Tarek could not argue. They had both witnessed the slaughter on the screen. But there was another option. Not as satisfying, but the end would be the same.

“Blow the fissure.” She motioned to the pack on top and pictured the satchel below. “Kill them all.”

She intended to entomb the knight and his companions, to rebury the secrets here under tons of rock. And if Korza survived the blast, then a slow death trapped beneath all of that stone would be his fate.

For a moment it seemed that Tarek would disobey her order. Fury ruled him, stoked by all the blood. Then his gaze flicked to her neck. To the tattoo. He knew its significance better than any.

To defy her was to defy Him.

Tarek bowed his head once, like bending iron—then turned and folded into the night.

She closed her eyes, centering herself, but a low moan caught her attention, reminding her that she still had work to do.

The freckle-faced corporal named Sanderson knelt in the dust, the lone survivor of the massacre on the summit. He’d been stripped to the waist, his head yanked back by nails dug deep into his scalp by the remaining hunter at her side. This one—Rafik, brother to Tarek—was lean, all bone and malice, a useful tool in trying times.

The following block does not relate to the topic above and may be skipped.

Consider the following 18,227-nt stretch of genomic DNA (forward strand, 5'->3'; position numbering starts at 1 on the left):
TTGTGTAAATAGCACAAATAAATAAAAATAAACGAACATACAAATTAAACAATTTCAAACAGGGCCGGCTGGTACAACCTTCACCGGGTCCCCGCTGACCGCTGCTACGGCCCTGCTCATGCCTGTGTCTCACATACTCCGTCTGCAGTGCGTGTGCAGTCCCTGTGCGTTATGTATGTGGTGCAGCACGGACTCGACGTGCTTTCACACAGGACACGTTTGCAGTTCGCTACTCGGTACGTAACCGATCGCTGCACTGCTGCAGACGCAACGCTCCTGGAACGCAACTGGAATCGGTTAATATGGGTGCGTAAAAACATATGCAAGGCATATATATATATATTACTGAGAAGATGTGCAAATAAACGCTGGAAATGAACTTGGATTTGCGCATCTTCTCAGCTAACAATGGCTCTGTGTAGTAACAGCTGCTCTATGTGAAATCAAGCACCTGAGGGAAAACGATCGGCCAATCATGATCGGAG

She shifted closer, the soldier’s eyes tracking her.

“I have questions,” she said gently.

He only stared, trembling and sweating, doe-eyed with terror, looking so very young. She once had a brother very much like this one, how he had loved roses and chilled wine, but she had been forbidden from any contact with him after taking His mark. She had to cut away all earthly attachments to her past, binding herself only to Him.

Another loss she placed upon Korza’s shoulders.

She ran the back of her hand down the corporal’s velvety cheek. He was not yet old enough to grow a proper beard. Yet, despite his terror, she read an ember of defiance in his eyes.

She sighed.

As if he had any hope of resisting.

She leaned back and lifted an arm, casting out her desire.


The pair—she named them Hunor and Magor, after two Hungarian mythic heroes—were never far from her side, forever bonded to her. Without looking, she felt them push out of the darkness behind her, where they had been feeding, and pad forward. She held out a palm and was met by a warm tongue, a furry muzzle, and a low rumble like thunder beyond the horizon.

She dropped her hand, now damp and weeping with blood.

“They’re still hungry,” she commented, knowing it to be true, feeling an echo of that desire inside her.